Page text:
Cate Blanchett

During her 2014 Oscar win, Blanchett was honest about sexism: “Those in the industry who are foolishly clinging to the idea that female films, with women in the centre are niche experiences — they are not,” Blanchett said. “Audiences want to see them. In fact, they earn money."


Kristen Bell

While talking with the Huffington Post, Bell said the following about sexism: “I would like to see roles written with a lot more depth. I would like to see roles continued to be written with the depth that Veronica Mars is. Not just the girlfriend — but someone who is a dynamic, multi-dimensional character, just like the guy.”


Anna Kendrick

In an interview with Glamour, Kendrick addressed sexism and said, “There’s [a film I’m considering] now where I have to wait for all the male roles to be cast before I can even become a part of the conversation. Part of me gets that. [But] part of me is like, ‘What the f***? You have to cast for females based on who’s cast as males?’ To me, the only explanation is that there are so many f***ing talented girls, and from a business standpoint it’s easier to find women to match the men. I totally stand by the belief that there are 10 unbelievably talented women for every role.”


Zoe Saldana

In a 2013 interview with Manhattan magazine, Saldana said this about discrimination: “It’s very hard being a woman in a man’s world, and I recognized it was a man’s world even when I was a kid. It’s an inequality and injustice that drove me crazy, and which I always spoke out against — and I’ve always been outspoken.” She added about a role she will no longer play, “No generic girlfriend or wife, and no sexy bombshell. Enough of that already!”


Emma Thompson

At The Hollywood Reporter’s Actress Roundtable in 2013, Thompson talked sexism and said, “Are people writing better parts for women now?” What the ding-dong heck is going on if this is still something we’re talking about?”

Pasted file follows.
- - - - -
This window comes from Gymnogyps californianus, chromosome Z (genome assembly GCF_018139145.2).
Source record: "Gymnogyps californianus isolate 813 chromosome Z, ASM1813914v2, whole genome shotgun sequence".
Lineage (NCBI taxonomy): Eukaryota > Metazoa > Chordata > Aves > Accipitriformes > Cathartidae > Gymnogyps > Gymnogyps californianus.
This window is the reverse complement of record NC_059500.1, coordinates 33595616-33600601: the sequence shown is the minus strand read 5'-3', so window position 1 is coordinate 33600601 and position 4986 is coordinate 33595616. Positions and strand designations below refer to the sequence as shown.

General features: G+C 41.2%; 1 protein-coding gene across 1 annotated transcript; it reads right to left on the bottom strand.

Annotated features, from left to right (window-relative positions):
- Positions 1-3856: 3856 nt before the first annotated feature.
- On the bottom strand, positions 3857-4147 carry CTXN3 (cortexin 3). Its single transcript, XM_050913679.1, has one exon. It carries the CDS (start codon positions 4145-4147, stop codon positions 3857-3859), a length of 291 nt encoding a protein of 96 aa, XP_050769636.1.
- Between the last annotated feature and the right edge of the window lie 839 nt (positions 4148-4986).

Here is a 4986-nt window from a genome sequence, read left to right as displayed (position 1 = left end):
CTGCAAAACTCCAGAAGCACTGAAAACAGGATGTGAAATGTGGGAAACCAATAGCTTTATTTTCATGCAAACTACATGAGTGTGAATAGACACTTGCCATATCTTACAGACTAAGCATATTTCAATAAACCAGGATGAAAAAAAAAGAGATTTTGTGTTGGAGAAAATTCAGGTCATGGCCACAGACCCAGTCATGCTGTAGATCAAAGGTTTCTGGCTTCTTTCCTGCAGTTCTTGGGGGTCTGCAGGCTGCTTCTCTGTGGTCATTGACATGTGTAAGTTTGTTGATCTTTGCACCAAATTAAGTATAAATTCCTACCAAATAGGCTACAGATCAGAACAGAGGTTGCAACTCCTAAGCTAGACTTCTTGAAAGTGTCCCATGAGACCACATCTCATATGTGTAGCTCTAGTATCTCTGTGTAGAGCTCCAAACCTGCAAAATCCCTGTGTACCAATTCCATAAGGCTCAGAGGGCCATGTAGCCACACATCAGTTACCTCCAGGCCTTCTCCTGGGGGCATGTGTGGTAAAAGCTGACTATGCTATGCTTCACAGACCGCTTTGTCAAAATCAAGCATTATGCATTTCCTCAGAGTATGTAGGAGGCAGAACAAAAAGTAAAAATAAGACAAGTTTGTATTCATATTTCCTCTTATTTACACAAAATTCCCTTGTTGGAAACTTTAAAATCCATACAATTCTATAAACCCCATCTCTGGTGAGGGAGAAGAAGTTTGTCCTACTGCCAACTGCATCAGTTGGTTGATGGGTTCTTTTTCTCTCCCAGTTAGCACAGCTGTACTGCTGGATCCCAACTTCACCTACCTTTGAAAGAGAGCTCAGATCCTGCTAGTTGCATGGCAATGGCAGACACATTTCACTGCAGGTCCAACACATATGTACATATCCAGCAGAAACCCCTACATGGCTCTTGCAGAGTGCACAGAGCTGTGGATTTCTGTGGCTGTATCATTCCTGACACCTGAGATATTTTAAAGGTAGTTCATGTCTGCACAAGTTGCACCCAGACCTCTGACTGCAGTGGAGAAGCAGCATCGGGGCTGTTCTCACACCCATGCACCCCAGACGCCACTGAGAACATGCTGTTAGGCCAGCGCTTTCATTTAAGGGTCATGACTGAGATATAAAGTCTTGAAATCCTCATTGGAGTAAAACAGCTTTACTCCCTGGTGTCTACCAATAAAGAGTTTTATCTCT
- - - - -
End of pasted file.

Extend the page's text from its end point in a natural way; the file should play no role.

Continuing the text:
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Reese Witherspoon

During awards season, Witherspoon wants reporters to #AskHerMore, which shines an important light on sexism and the fact that actresses are asked more about their appearance compared to actors. The actress said on Instagram, “I love the Oscars AND fashion like many of you — & am excited to share#WhoAmIWearing later tonight… But I’d also love to answer some of these Qs….And hear your suggestions?! (Share em below!) There are so many amazing, talented nominees this year..! Let’s hear their stories! Spread the word.”


Mindy Kaling

While chatting with Lena Dunham for Rookie magazine, Kaling talked sexism and said, “More than half the questions I am asked are about the politics of the way I look. What it feels like to be not skinny/dark-skinned/a minority/not conventionally pretty/female/etc. It’s not very interesting to me, but I know it’s interesting to people reading an interview. Sometimes I get jealous of white male showrunners when 90 percent of their questions are about characters, story structure, creative inspiration, or, hell, even the business of getting a show on the air. Because as a result the interview of me reads like I’m interested only in talking about my outward appearance and the politics of being a minority and how I fit into Hollywood, blah blah blah. I want to shout, ‘Those were the only questions they asked!’”


Kerry Washington

While accepting the 2014 Women in Film Lucy Award For Excellence in Television award, Washington touched upon sexism and said: ”So, I thank Women in Film, and I thank you, Shonda [Rhimes], and I just thank each of you for sharing in this extraordinary evening. And while I do love the word ‘exceptional,’ I hope that it is no longer exceptional very, very soon for women to do anything extraordinary in this business. Thanks.”


Keira Knightley

Knightley is no stranger to sexism and as she told Interview, “Where are the female stories? Where are they? Where are the directors, where are the writers? It’s imbalanced, so given that we are half the cinema-going public, we are half the people [who] watch drama or watch anything else, where is that? So yes, I think the pay is a huge thing, but I’m actually more concerned over the lack of our voices being heard.”